“The U.S. and China trade relationship remains among the most important trade relationships for the U.S.,” Zimpleman continued. “Trying to predict where that might go in the next five to 10 years is a bit challenging right now, as we don’t know exactly what the new Trump administration’s trade policy will be with China. But my personal view is that given the importance of the U.S. and China relationship, it will remain as an important relationship both for the U.S. and, especially, for Iowa. 

“Part of my belief that the U.S. and China relationship will remain important is Gov. Branstad becoming the U.S. ambassador. This is very important for the U.S., and especially for Iowa. The Chinese culture celebrates history and the 30-year relationship between President Xi and Gov. Branstad positions the U.S. ahead of every other country in China.

“One way I’ve described this is that there might be only a handful of people in the world that could call up President Xi’s office, ask for a meeting and be sure they could get that. Gov. Branstad is one of those people,” Zimpleman added.

Zimpleman said agriculture will remain key, with 25 percent of American soybeans now headed to China. “But when we think about areas of growth in the China and U.S. relationship, we can believe that the areas for growth will be areas like financial services, which I’ve personally been very involved with for the past 15 years, and advanced manufacturing — benefiting companies like Rockwell Collins, Vermeer, etc. I do believe that we’ll see increased trade between China and Iowa, and the goods involved in that expansion will begin to be in areas outside the historical agricultural area.”

Will the strength of the U.S. dollar affect all this? “Certainly a strong dollar can be a bit of a headwind, but the overall trajectory will not be impacted,” Zimpleman said. “So a strong dollar will impact pace more than direction.”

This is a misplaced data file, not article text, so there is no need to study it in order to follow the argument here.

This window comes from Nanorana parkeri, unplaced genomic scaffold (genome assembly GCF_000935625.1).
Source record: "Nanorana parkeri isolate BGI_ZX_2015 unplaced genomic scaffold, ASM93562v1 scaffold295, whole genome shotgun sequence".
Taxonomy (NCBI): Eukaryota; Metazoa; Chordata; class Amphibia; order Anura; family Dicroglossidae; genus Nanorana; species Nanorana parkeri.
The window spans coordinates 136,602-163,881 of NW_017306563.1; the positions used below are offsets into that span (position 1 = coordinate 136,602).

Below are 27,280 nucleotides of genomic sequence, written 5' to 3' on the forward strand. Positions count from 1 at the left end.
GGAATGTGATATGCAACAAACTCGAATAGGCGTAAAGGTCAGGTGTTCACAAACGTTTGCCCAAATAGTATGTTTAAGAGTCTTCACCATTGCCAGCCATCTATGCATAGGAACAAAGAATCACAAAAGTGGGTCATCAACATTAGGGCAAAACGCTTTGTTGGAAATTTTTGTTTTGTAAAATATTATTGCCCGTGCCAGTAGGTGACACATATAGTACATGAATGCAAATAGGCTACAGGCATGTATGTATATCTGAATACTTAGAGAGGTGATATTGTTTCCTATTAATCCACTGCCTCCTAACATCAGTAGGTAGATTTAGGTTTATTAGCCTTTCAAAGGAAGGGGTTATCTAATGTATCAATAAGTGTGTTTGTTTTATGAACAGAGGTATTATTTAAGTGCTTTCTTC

Said Nelson: “As China moves to make the yuan a worldwide currency, its value will determine Chinese purchasing power for American goods. A strong dollar makes Iowa protein more expensive for the Chinese. In my observation, the currency will fluctuate with normal macro-economic forces, and both buyers and sellers will need to factor this into their long-range plans.”

Tips from Li Zhao

President of China Iowa Group

  • Study the country well — the history, recent changes, the culture. 

  • Arrange a key Chinese partner. “It’s not mandatory, but it’s easier. The culture is different.”

  • Expect lots of people at meetings. Only the most important person in each group generally speaks. Having many associates there shows respect. 

  • Remember that younger generations think differently. When Victoria’s Secret tried to impress Chinese viewers with an ad that featured a woman in underwear who had wrapped herself in a dragon, many were offended. Forbes explained the situation in an article (http://bit.ly/2lxFOVb). Basically, dragons are sacred symbols in Chinese culture and many found the ad tacky for that reason. Others saw the dragon as a symbol of old China, not the changed China millennials are hoping for. 

  • Social media is important. Even though the Chinese government bans Twitter and Facebook, many Chinese are well-connected with $100 to $200 smartphones, and internet access is readily available.

  • Expect added trade in beef, biotech, agriculture consulting and software.